Easy to Make: Hot or Cold Therapy Rice Bags momspark.net

Step 9: Neatly trim your bag, turn inside out and give a nice press for good, clean lines. Toss your rice bag inside.

Easy to Make: Hot or Cold Therapy Rice Bags momspark.net

Step 10: There are several ways to use your bag. Toss in the freezer for a couple of hours for cold therapy- or better yet, make one just to stay in the freezer ready for immediate use as needed. For heat, toss in the microwave for about 3 minutes. You may find that you need to add or subtract a bit of time for your specific microwave, but 3 minutes is a good place to start. If you don’t have a microwave, like me, toss in your oven at 200 degrees for about 30 minutes – BUT- only use the oven method IF you use 100% cotton. If you prefer wet heat, lightly spray your bag with water prior to heating. When heating or cooling, first remove from your decorative case.

If giving as a gift, you can make a cute tag with directions and to your bag with some pretty ribbon and tiny safety pins!

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Allison

A crafter since her earliest years, Allison spends a little time every day making something. She crafts, sews, paints, glues things onto other things, and is a firm believer that a life spent creating is a life worth living. Visit Allison's blog, Dream {a Little} BIGGER.

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13 Responses to “Easy to Make: Hot or Cold Therapy Rice Bags”

  1. #
    Sherry Carr-Smith — August 29, 2012 at 9:14 am

    This is such a cute idea! We used a tube sock filled with rice and tied at the end for our baby when he had colick. The weight of the bag and the warmth of the rice in combination with our rocking/walking seemed to be the only thing that helped. I’m totally going to make some of these as baby shower gifts!

    [Reply]

    • Mom Spark replied: — August 30th, 2012 @ 9:06 am

      I used to do the same thing!!

      [Reply]

    • Allison replied: — September 18th, 2012 @ 10:58 am

      That’s so awesome that you were able to find something to help. These would be really cute baby sized with fun pastel fabric :) I think expecting mommas would love the gift!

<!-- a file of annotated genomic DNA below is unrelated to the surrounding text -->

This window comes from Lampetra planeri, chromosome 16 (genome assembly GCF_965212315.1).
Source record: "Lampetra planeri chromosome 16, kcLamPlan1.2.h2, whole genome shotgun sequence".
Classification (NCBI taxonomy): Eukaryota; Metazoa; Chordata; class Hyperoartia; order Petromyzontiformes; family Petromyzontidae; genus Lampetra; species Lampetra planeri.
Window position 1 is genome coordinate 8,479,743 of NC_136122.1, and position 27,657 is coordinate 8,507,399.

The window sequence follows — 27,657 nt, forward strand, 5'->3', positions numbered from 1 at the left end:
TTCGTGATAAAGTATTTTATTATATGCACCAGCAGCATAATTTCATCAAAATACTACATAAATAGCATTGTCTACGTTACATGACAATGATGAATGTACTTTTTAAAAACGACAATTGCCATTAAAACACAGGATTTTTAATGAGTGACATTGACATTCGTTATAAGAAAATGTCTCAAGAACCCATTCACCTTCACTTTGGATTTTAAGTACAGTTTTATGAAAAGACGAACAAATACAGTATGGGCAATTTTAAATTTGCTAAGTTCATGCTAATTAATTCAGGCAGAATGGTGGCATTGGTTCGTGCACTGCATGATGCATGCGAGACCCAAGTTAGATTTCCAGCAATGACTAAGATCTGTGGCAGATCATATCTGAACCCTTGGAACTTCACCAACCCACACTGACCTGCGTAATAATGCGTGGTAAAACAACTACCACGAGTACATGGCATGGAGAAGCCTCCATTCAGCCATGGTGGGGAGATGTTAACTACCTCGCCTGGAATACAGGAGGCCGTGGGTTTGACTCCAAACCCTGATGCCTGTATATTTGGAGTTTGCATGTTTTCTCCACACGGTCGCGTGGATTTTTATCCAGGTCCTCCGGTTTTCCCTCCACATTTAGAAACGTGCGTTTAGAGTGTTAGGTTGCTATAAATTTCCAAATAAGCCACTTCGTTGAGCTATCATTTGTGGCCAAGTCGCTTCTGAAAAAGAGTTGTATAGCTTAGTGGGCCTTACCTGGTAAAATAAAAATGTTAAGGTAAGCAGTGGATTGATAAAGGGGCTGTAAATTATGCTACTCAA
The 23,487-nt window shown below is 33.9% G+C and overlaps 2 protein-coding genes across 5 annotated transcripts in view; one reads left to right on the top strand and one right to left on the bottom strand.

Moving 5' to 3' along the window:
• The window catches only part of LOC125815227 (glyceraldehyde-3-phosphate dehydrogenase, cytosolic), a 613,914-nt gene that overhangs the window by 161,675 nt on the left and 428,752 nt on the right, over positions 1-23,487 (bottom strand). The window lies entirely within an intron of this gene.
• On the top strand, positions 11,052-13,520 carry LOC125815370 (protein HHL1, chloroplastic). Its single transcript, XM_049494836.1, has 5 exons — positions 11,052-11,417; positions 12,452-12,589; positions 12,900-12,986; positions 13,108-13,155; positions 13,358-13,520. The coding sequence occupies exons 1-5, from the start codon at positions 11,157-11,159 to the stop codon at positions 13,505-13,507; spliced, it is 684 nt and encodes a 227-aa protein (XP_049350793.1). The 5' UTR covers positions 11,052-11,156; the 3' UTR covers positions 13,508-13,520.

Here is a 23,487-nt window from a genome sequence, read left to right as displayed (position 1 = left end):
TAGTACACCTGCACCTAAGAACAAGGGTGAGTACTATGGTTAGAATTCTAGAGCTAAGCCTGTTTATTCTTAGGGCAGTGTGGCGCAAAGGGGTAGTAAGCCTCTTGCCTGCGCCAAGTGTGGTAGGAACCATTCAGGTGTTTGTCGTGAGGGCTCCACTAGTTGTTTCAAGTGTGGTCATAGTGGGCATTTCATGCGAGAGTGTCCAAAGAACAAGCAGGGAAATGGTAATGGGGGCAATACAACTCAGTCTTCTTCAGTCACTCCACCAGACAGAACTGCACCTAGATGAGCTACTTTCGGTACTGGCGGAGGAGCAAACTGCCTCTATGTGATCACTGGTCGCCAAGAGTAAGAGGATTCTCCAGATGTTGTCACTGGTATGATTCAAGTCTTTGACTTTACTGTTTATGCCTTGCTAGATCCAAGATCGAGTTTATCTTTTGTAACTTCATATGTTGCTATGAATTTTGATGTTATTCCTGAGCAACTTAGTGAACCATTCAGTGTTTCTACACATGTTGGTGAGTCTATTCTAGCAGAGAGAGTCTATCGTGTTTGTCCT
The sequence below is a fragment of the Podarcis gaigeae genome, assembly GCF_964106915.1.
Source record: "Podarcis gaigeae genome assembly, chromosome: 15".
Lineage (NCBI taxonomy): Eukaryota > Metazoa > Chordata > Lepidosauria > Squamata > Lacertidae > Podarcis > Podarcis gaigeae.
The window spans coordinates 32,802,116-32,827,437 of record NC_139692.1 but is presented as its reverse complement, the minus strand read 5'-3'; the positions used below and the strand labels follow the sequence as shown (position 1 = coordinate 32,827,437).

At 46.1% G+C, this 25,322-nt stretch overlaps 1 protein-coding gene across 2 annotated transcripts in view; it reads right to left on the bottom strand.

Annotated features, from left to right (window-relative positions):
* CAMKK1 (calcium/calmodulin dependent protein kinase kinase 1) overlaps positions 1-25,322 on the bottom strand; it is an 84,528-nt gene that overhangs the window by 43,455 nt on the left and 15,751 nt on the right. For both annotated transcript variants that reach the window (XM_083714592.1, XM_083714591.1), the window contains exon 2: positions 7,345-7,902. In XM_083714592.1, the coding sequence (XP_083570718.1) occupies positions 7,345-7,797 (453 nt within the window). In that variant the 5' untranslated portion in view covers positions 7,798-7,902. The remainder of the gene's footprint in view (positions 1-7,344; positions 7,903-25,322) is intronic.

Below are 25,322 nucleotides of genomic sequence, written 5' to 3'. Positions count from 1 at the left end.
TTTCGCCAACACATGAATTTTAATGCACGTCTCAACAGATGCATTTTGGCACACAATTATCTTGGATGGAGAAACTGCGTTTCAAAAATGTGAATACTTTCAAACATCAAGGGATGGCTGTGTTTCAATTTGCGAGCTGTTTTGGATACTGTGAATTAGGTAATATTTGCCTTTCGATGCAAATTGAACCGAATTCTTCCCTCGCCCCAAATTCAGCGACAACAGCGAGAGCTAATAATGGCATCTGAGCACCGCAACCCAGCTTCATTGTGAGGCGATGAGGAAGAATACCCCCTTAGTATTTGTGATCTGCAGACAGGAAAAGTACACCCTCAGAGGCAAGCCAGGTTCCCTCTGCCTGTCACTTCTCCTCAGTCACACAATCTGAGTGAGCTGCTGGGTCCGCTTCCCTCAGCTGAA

[Reply]

  2. #
    Stacy Uncorked — August 30, 2012 at 6:19 pm

    Oooh! I love the mini pillowcase idea – I’m going to have to make a few of these to have handy, I had to snag one of the hubby’s socks when Princess Nagger’s ear drum burst during the night to help her sleep until we could go see her pediatrician the next morning – it was sort of odd smelling since I only had Jasmine Rice – the aroma of Jasmine with the aroma of dryer-sheet-sock. This would be WAY better. :)

    [Reply]

  3. #
    Alison W — September 14, 2012 at 4:01 am

    Love this idea. When I was pregnant with my second our doulas told us to make a rice sock… it’s not pretty like yours but it does the trick. Now I want to make a pretty one. :)

    [Reply]

    • Mom Spark replied: — September 14th, 2012 @ 8:31 am

      That is exactly what I have done, too! It would be nice to have a much bigger, prettier one, though!

      [Reply]

  4. #
    Deb — October 19, 2012 at 10:18 pm

    I did this using a sock for heat therapy when treating goats for mastitis. Always amazed at how long they hold heat!

    [Reply]

  5. #
    Summer — January 10, 2013 at 7:47 pm

    I just finished crocheting an eye mask and wanted to add a lining that consisted of rice so that the eye mask can be heated or cooked. You think acrylic yarn can be microwaved? Is there any sort of fabric I shouldn’t use??
    Thanks for any advice!

    [Reply]

    • Allison replied: — January 10th, 2013 @ 8:46 pm

      Hi, Summer – since acrylic yarn is essentially plastic it is never, ever advisable to heat it as it could melt or emit dangerous fumes. If you would like to make a crochet eye mask that can be heated, I’m afraid you’ll need to use 100% cotton yarn. The brand I tend to prefer is Sugar ‘n Cream. You can find it at Wal-Mart, Michael’s and Hobby Lobby to name a few… Regarding the fabric you will need use, it should also be 100% cotton.

      I’m so sorry that what you’ve made already isn’t going to work out for what you envisioned. Perhaps you can line it without the intention of heating?

      If you decide to try again, remember 100% cotton all around. Best of luck, Summer!

      [Reply]

  6. #